National screening guidelines for colon cancer have expanded in recent years to include a number of options. Although no single procedure has emerged as the screening of choice, colonoscopy is increasing in frequency because of greater likelihood of detecting early lesions and for patient comfort. To meet this important public health challenge, communities must have adequate numbers of physicians capable of performing colonoscopy. Increasing numbers of family physicians are trained to perform colonoscopy, with nearly 2,000 practicing this procedure in communities throughout the United States.
Hospital governing boards, with the input of their medical staffs, must determine who should be granted colonoscopy privileges at their institutions. The basis for such decisions is a review of the education, training, experience and current competence of the practitioner applying for the privilege. Where family physicians meet the institution’s privileging criteria for colonoscopy, they should be granted this privilege. This decision should be based solely on the candidate’s ability to meet established criteria, and not be improperly blocked or derailed by the opposition of other specialists or competitors on the medical staff.
The American Academy of Family Physicians (AAFP) believes that adequate training can consist of documented education in an ACGME-approved residency program which prepares residents to practice colonoscopy; continuing medical education courses which provide didactic and procedural training; and/or precepted experience focused on colonoscopy.
The amount of experience that should be required to hold privileges in colonoscopy is often a matter of contention. There is no scientific data correlating the volume of colonoscopies performed with the acquisition of competence. It is clear that individual practitioners have varying levels of manual dexterity and prior experience with flexible sigmoidoscopy and acquire skills at different rates. Studies indicate that family physicians who perform colonoscopy compare favorably with gastroenterologists and general surgeons when observable factors (such as the “reach-the-cecum” rate, the time required to complete the procedure, and the rate of complications) are used to determine technical competency in colonoscopy.1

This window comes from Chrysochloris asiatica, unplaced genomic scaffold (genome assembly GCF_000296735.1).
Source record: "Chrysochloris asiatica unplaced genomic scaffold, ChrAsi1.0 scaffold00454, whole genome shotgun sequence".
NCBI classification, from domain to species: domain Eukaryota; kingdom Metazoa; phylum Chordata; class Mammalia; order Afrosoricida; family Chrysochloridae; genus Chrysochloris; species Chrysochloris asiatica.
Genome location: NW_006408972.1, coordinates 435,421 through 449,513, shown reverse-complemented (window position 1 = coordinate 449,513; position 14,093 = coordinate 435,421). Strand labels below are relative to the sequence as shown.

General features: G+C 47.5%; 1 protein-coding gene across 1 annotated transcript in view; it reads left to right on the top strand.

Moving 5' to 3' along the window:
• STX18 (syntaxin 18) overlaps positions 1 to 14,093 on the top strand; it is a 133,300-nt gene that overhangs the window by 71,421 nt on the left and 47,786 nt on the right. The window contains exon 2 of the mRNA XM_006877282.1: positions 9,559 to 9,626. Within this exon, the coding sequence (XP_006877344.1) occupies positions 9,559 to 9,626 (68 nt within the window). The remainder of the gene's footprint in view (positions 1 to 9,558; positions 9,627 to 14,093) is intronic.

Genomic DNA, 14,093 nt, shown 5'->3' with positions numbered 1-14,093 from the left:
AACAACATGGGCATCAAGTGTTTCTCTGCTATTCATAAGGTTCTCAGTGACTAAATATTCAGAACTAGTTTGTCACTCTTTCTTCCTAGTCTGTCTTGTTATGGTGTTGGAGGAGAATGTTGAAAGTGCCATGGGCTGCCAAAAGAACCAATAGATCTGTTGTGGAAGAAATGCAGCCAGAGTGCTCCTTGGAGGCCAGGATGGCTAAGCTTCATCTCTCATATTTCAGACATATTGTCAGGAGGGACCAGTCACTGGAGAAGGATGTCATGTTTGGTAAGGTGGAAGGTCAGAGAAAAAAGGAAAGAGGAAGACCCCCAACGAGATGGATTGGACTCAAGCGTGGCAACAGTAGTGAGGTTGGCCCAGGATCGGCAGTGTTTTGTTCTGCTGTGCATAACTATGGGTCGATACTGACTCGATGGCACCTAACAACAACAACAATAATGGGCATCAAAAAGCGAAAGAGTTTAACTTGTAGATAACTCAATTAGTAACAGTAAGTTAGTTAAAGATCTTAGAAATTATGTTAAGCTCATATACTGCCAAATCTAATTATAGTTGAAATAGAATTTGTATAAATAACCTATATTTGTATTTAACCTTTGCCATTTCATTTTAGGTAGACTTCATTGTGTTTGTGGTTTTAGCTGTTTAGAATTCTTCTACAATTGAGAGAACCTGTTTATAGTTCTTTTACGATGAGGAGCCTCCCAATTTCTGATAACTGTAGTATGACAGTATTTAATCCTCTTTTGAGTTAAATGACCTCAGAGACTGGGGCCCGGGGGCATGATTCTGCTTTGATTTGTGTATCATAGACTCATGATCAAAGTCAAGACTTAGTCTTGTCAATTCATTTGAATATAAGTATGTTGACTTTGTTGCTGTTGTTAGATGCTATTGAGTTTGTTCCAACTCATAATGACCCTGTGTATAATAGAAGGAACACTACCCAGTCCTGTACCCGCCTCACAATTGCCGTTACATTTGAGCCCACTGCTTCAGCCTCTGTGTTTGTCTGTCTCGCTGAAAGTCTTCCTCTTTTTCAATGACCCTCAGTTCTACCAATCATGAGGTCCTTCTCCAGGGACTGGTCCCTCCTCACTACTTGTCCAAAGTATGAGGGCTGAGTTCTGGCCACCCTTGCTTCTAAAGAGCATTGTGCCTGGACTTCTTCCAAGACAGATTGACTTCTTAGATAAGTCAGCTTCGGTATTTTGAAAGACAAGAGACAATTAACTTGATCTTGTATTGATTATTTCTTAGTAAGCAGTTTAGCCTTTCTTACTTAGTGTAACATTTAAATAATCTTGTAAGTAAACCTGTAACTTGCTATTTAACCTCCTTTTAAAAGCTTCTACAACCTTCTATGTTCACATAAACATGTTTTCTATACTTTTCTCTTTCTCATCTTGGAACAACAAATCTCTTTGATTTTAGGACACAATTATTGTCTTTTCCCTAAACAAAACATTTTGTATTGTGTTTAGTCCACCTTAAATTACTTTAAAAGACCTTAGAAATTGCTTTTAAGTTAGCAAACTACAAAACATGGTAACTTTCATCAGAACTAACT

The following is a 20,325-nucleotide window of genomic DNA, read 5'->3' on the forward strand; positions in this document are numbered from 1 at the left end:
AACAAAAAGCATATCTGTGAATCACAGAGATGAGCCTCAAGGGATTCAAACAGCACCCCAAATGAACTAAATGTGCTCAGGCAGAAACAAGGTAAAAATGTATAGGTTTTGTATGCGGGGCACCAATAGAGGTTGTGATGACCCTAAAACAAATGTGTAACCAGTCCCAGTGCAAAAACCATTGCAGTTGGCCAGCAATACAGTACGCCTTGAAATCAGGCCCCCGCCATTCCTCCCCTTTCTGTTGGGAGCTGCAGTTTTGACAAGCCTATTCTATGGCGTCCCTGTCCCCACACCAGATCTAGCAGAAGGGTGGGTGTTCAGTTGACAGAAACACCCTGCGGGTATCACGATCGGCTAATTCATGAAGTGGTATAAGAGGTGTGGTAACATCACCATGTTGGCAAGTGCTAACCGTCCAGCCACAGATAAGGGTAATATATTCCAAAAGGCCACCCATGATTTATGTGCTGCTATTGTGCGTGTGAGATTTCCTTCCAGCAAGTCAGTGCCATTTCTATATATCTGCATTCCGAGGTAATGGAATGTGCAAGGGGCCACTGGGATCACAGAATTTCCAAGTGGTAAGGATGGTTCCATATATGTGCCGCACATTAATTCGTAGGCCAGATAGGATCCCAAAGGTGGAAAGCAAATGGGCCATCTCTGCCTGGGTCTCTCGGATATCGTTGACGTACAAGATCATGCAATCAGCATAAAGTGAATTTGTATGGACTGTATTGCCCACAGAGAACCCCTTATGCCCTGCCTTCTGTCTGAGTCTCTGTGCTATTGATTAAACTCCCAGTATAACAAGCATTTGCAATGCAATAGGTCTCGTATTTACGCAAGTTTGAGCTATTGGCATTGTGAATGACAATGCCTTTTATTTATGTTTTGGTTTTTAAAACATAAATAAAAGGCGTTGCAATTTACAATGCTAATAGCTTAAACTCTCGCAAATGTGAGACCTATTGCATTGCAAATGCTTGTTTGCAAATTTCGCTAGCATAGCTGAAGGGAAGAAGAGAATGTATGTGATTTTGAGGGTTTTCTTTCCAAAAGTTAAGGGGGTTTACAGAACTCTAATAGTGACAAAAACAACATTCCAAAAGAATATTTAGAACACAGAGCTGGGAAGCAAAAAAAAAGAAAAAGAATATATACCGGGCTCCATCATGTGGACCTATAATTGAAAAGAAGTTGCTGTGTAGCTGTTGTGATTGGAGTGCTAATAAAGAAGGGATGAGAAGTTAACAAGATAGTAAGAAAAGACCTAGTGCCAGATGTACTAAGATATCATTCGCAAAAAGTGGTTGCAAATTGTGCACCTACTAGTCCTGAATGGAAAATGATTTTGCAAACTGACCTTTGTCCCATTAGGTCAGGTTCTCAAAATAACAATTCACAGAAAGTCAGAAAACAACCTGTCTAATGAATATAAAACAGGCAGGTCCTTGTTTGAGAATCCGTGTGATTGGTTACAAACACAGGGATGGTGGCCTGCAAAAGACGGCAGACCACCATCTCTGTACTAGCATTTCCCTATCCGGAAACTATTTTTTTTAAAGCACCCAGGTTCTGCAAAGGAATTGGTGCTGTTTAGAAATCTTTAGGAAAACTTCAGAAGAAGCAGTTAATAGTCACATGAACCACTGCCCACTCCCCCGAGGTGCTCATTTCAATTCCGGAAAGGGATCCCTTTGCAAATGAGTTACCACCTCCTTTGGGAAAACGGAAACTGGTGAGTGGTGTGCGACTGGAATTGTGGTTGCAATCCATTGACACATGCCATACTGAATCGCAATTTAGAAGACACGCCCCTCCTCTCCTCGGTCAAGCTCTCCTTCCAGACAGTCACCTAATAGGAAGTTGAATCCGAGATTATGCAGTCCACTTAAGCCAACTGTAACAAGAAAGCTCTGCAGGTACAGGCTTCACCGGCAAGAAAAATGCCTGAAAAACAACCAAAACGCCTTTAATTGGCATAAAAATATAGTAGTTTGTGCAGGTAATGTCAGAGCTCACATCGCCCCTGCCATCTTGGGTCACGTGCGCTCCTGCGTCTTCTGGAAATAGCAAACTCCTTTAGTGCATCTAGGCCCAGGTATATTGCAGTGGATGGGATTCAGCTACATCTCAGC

The AAFP has performed a national survey of its members who have been granted colonoscopy privileges in US hospitals. The data from this survey indicate that hospitals have granted privileges to family physicians whose experience ranges from five colonoscopies to more than 150. Of those surveyed, 61 percent had received hospital privileges having performed less than 55 colonoscopies. A review of the literature and available data provide no basis for believing individuals at the low end of this experience range should not hold colonoscopy privileges. Nevertheless, specialty societies have sometimes promulgated “privileging guidelines” putting forth high number requirements for experience which are arbitrary and self-serving.
Once a hospital determines the experience it will require to qualify for a privilege, it must confirm current competency. The AAFP believes this can be efficiently and fairly achieved through a requirement for references. The reference should have first-hand knowledge of the applicant’s ability to perform colonoscopy competently. The reference’s attestation to competency affirms that the applicant’s training and experience have actually been adequate for the particular individual under review. If after reviewing references, the hospital still has questions about an individual’s competence, a period of proctoring to observe performance may be appropriate.
The process just described protects patients and, when uniformly applied, provides a fair mechanism for a hospital to grant a particular privilege such as colonoscopy. Hospital credentialing committees, medical executive committees, and governing boards should resist pressure to create artificial and arbitrarily high experience requirements as barriers to the privileging of family doctors to perform colonoscopy. (2003) (2014 April BOD)
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